When done correctly, email retargeting campaigns are some of the most powerful and engaging messages you can send. Their sole purpose is to get a customer to replenish an order, complete an order, or make another new purchase, which may sound rather difficult. But it can actually be quite simple.
Your retargeting strategy is based directly on the action of the customer – both their profile and their individual behavior. The goal: Send timely, relevant content that persuades them to come back to your site. There is no one type of retargeting message. For example, you would want to approach a subscriber who fails to open an email differently than one who clicked and browsed your site.
Let’s discuss the four types of retargeting emails you can send out today!
Remailing involves creating a segment of subscribers who did not open your email and sending the same email again. Just remember to change your subject line to help it stand out. They’ve ignored your message once. You don’t want it to happen again.
2. Browse Recovery
Think about those shoppers who viewed a few products or explored several categories but left your site before actually adding any of those items to a cart. Send them a message that includes a clear image of the item(s) they were viewing, and support it with customer reviews or other products of interest. Those who abandoned your site without carting may never intend to purchase, but they did come and look. Make the most of that opportunity!
Check out this example from Pottery Barn Kids. They immediately tout my local store and then clearly show the item I viewed, while reminding me of the awesome sale they’re running. Such a simple message that really gets the point across.
In this next example, Pottery Barn sent me a category-specific browse recovery email within a few hours of me leaving their site. The call to action is for lighting, the category I was browsing. Another simple but very relevant message personalized for my shopping behavior with the brand’s site.
How many shoppers come to your site and go so far as to add products to a shopping cart but fail to follow through with the purchase? These subscribers have clearly told you what they’re interested in, the fact they have a need, and they’re looking to make a purchase. So the goal here is to get that conversion. Remind them that their cart is waiting for them, and encourage them to come back (with or without an incentive) to buy your products.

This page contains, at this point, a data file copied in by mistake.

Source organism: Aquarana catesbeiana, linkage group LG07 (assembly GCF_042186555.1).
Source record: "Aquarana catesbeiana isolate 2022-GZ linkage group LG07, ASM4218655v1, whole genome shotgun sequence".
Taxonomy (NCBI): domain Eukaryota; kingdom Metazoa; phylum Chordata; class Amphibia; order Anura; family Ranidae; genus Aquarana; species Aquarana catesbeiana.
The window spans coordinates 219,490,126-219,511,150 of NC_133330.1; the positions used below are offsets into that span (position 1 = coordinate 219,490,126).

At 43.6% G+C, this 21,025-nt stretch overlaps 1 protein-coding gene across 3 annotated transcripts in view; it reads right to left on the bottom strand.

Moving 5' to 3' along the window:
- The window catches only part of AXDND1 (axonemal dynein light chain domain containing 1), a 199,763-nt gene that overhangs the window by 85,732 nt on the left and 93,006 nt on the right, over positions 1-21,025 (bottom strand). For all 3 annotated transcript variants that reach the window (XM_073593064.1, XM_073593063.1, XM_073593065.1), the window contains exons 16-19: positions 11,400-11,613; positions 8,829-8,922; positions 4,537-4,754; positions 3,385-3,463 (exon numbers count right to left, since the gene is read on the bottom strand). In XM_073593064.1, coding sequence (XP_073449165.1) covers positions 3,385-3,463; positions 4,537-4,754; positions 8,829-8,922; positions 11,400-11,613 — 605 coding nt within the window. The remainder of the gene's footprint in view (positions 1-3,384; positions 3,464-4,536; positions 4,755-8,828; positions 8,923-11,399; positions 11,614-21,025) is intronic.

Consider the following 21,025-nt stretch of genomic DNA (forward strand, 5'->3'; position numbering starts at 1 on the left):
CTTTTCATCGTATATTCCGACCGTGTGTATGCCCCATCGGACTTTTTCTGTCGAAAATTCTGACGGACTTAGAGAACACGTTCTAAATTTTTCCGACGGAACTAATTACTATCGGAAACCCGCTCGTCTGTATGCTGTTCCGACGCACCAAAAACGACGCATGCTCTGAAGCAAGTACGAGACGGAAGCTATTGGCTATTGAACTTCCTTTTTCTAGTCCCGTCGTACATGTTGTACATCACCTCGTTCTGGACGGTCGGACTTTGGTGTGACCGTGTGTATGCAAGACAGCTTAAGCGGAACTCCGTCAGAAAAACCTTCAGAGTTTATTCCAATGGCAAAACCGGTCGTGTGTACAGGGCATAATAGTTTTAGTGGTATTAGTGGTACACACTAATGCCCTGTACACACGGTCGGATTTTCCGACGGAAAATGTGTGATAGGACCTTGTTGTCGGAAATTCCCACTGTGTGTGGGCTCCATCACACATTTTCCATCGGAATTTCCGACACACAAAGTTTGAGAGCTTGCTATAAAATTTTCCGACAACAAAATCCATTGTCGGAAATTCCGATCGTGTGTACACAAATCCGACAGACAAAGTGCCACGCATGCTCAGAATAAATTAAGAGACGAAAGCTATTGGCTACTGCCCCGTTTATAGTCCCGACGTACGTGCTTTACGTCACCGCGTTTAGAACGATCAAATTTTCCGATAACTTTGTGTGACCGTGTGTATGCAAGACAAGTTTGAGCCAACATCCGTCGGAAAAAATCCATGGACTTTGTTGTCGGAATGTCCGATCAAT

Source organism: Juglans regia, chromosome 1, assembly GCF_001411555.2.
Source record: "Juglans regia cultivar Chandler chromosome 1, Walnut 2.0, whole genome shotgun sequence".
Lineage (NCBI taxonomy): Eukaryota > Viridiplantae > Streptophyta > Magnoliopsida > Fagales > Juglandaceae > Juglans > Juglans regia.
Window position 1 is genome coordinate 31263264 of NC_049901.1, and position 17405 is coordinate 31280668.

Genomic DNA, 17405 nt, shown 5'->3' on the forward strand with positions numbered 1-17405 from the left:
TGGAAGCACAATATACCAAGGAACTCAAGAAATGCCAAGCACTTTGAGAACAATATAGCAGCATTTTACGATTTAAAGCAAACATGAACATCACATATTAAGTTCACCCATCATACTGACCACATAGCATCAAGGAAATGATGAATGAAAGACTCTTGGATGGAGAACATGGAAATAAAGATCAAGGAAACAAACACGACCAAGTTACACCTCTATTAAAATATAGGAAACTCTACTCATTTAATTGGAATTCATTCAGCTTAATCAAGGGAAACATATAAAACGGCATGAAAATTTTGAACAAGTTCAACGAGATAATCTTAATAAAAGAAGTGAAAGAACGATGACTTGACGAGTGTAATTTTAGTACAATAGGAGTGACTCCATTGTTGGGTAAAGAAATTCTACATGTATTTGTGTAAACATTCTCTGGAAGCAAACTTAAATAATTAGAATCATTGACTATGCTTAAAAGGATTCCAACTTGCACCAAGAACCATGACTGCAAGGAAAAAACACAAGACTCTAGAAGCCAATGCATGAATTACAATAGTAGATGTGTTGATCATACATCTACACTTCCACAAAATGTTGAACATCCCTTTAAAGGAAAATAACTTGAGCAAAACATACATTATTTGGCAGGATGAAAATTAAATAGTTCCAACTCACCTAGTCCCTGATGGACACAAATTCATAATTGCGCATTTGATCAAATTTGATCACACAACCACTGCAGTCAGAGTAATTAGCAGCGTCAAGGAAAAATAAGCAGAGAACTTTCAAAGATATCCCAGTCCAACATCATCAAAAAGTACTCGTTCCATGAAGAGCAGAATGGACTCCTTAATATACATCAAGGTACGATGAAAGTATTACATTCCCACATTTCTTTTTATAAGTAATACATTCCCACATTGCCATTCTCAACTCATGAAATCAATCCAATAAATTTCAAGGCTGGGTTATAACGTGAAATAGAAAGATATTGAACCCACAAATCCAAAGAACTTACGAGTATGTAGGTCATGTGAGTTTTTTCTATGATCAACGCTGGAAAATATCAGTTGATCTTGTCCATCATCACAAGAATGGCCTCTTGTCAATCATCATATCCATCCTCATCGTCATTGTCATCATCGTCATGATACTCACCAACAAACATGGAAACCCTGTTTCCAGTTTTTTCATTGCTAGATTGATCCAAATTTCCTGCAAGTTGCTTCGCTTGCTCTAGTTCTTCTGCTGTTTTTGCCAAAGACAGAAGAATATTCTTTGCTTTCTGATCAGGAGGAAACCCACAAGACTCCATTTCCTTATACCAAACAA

Below is an email I recently received from Pottery Barn Kids after I abandoned my cart. Just one big missed opportunity here, though – no call to action. It would have been great to see a “Complete My Cart” or “Proceed to Checkout” button. Remember: You want to make it easy for the customer to complete the purchase.
As with browse and cart recovery campaigns, replenishment campaigns can be extremely effective because you have the luxury of knowing what products your customer is interested in and can really personalize your messages. You can estimate the buying cycle based on their past purchase behavior or average product life, and remind customers to restock their supply from you before they have a chance to shop for it elsewhere. Reorder emails can even be automated, but it’s important to pay close attention to the timing so they reach customers at the most appropriate time.
In this unique example, Warby Parker reminds me down to the second about when my FSA dollars will expire, encouraging me to use those dollars before they’re gone toward buying some of their glasses. What a genius idea!
Remember: The end goal of retargeting campaigns is to get that conversion. Be sure your messages are straightforward and clearly support that goal, and that you use your customer information (past purchase activity, CRM data, email metrics) to craft the most compelling messages possible. You likely already have all the data you need. It’s just a matter of finding it and using it effectively for these personalized campaigns.